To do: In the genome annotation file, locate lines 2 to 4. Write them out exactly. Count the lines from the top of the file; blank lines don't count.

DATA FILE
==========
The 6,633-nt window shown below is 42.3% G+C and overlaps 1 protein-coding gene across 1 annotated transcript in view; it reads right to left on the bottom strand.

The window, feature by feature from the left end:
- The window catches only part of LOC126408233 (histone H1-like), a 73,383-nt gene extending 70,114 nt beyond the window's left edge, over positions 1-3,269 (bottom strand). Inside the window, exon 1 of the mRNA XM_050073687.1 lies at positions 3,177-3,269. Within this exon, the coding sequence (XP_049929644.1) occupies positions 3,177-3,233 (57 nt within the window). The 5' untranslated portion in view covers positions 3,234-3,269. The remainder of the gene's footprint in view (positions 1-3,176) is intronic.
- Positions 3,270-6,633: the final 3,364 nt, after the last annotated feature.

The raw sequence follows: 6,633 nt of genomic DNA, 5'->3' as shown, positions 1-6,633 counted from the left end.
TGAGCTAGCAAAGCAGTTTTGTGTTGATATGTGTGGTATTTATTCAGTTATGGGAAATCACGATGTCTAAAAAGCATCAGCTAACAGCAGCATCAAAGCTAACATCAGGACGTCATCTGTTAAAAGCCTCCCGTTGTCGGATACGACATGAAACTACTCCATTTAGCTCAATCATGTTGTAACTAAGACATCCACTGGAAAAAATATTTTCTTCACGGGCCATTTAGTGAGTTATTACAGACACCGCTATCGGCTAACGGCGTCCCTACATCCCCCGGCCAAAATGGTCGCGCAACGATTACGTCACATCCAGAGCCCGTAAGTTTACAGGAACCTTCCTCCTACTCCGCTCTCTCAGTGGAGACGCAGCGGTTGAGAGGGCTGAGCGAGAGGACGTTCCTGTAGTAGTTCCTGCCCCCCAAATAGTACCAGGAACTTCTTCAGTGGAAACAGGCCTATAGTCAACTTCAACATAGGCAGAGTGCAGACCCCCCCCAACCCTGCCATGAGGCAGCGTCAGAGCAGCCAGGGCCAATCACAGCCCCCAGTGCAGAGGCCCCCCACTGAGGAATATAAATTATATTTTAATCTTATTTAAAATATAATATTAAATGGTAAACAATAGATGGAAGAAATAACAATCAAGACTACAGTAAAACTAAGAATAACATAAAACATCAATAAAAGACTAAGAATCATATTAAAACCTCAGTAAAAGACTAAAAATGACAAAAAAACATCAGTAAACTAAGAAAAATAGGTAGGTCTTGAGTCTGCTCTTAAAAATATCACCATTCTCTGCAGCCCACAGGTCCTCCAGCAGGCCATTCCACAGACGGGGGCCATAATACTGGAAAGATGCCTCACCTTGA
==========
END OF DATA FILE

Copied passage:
The window, feature by feature from the left end:
- The window catches only part of LOC126408233 (histone H1-like), a 73,383-nt gene extending 70,114 nt beyond the window's left edge, over positions 1-3,269 (bottom strand). Inside the window, exon 1 of the mRNA XM_050073687.1 lies at positions 3,177-3,269. Within this exon, the coding sequence (XP_049929644.1) occupies positions 3,177-3,233 (57 nt within the window). The 5' untranslated portion in view covers positions 3,234-3,269. The remainder of the gene's footprint in view (positions 1-3,176) is intronic.
- Positions 3,270-6,633: the final 3,364 nt, after the last annotated feature.